IKEA, the Scandinavian furniture chain store giant, served a controversial menu to customers and employees in Atlanta to honor Juneteenth, according to CBS46.
According to the news station, the menu options in question were fried chicken, watermelon, mac and cheese and collard greens. Food like chicken and watermelon became a racist trope after the Civil War and slaves won their freedom and grew and sold the fruit as they gained self-sufficiency. It also became a symbol used largely by Southern whites to call Blacks lazy, unclean heathens.
But someone at IKEA apparently didn’t get that memo.
“They sent the menu to us in emails,” an anonymous employee said.
Although employees in the interview did not want to appear on camera, they told the news station that management should make an effort to expand their knowledge about Black culture.
“You cannot say serving watermelon on Juneteenth is a soul food menu when you don’t even know the history–they used to feed slaves watermelon during the slave time,” another anonymous employee told CBS46.
After 33 people called out from IKEA’s work schedule, according to the account of events provided by employees at a store in Atlanta, an internal email response was sent with an apologetic tone from the manager.
According to CBS News, employees felt the menu’s creation should have been inclusive of voices of color, before it was given the green light. Collard greens, corn bread, mashed potatoes and meatloaf still appeared on the amended menu. Customers shared the sentiment that the menu was offensive.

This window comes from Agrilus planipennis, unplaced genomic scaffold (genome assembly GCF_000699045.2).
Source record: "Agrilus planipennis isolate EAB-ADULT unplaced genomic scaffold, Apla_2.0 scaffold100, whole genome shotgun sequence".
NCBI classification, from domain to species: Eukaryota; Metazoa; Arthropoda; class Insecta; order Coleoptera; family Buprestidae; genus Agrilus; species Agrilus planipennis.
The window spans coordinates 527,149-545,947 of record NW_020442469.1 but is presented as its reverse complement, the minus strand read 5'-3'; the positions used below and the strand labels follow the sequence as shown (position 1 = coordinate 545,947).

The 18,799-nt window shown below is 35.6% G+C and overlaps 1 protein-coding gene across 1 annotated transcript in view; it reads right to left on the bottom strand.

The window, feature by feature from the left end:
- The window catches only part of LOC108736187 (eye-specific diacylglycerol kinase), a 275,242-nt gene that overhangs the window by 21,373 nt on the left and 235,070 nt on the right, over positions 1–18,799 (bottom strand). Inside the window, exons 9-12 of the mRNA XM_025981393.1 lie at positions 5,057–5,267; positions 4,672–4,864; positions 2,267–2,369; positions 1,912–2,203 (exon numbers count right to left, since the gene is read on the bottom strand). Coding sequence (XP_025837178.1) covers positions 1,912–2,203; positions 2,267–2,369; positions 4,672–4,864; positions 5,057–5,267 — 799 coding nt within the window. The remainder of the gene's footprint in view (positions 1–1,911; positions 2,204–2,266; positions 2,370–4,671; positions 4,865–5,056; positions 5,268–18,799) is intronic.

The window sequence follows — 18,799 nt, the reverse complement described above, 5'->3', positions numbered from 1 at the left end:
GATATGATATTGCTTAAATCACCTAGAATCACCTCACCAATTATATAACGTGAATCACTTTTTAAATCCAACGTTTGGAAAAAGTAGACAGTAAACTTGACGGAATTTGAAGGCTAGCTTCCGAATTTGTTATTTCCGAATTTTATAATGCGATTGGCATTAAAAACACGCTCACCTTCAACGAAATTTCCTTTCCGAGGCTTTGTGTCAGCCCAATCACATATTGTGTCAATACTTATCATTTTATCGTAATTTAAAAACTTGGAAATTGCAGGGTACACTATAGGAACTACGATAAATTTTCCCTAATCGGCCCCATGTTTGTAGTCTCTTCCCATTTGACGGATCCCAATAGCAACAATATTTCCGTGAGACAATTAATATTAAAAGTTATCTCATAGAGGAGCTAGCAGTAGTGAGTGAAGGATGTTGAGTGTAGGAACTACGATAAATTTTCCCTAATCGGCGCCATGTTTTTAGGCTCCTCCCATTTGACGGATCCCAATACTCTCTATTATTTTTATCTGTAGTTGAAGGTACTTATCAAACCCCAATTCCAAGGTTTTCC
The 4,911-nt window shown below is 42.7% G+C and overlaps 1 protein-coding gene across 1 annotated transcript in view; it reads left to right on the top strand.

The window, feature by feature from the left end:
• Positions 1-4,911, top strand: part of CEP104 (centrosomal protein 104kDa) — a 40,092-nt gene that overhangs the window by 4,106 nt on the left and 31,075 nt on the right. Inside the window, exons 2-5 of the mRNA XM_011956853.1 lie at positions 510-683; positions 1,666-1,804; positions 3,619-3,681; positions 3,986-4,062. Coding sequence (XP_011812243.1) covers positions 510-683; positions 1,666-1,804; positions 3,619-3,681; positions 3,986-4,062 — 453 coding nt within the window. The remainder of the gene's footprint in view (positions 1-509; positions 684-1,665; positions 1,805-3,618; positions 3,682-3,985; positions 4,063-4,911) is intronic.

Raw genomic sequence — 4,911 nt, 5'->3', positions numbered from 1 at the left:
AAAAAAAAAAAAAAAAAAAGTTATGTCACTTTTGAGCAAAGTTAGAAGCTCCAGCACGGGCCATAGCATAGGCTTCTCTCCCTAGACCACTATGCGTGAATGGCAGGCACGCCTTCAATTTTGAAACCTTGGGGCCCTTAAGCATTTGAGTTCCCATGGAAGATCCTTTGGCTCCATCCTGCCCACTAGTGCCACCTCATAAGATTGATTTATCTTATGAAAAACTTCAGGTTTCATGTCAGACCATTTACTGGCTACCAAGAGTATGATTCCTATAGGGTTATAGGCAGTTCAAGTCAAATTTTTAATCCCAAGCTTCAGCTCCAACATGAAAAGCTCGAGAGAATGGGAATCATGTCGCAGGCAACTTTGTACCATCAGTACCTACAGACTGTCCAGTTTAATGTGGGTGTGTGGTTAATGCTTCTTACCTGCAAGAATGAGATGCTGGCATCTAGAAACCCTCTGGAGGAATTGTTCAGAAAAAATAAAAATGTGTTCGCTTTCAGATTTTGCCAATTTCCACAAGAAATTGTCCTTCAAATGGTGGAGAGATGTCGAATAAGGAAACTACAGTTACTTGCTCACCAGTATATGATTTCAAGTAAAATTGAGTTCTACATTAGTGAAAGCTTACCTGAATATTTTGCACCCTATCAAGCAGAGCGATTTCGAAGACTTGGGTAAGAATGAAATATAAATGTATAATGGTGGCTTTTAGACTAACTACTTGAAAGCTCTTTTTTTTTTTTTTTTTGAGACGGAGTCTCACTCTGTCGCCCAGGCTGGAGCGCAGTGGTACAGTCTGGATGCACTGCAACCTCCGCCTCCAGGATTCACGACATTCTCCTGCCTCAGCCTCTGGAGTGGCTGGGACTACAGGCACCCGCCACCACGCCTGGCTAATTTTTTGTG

In contrast, The Food Network went to greater lengths to teach about Juneteenth menus, while integrating food into the conversation. The company consulted with African American content producers, too.
“Today is Juneteenth! In honor of this important holiday, host Michiel Perry (aka Black Southern Belle) and some of her favorite chefs have been building a menu for a Lowcountry Juneteenth, the celebration of freedom and heritage,” The Food Network’s Facebook page explained.
Black Southern Belle’s website identifies Perry as the developer of a lifestyle brand which integrates African-American women and the Southern connection.
IKEA has faced backlash before.
In 2020, the company removed a catalogue image, because it could have been construed as racist. It was assessed internally, then IKEA took action. According to the New York Daily News, an employee pointed out that numbers which were included on the back of a t-shirt worn by a young Black male in the advertisement could be associated with prison. In response, IKEA erred on the side of caution and modified the image, causing the 2021 catalogue to be delayed.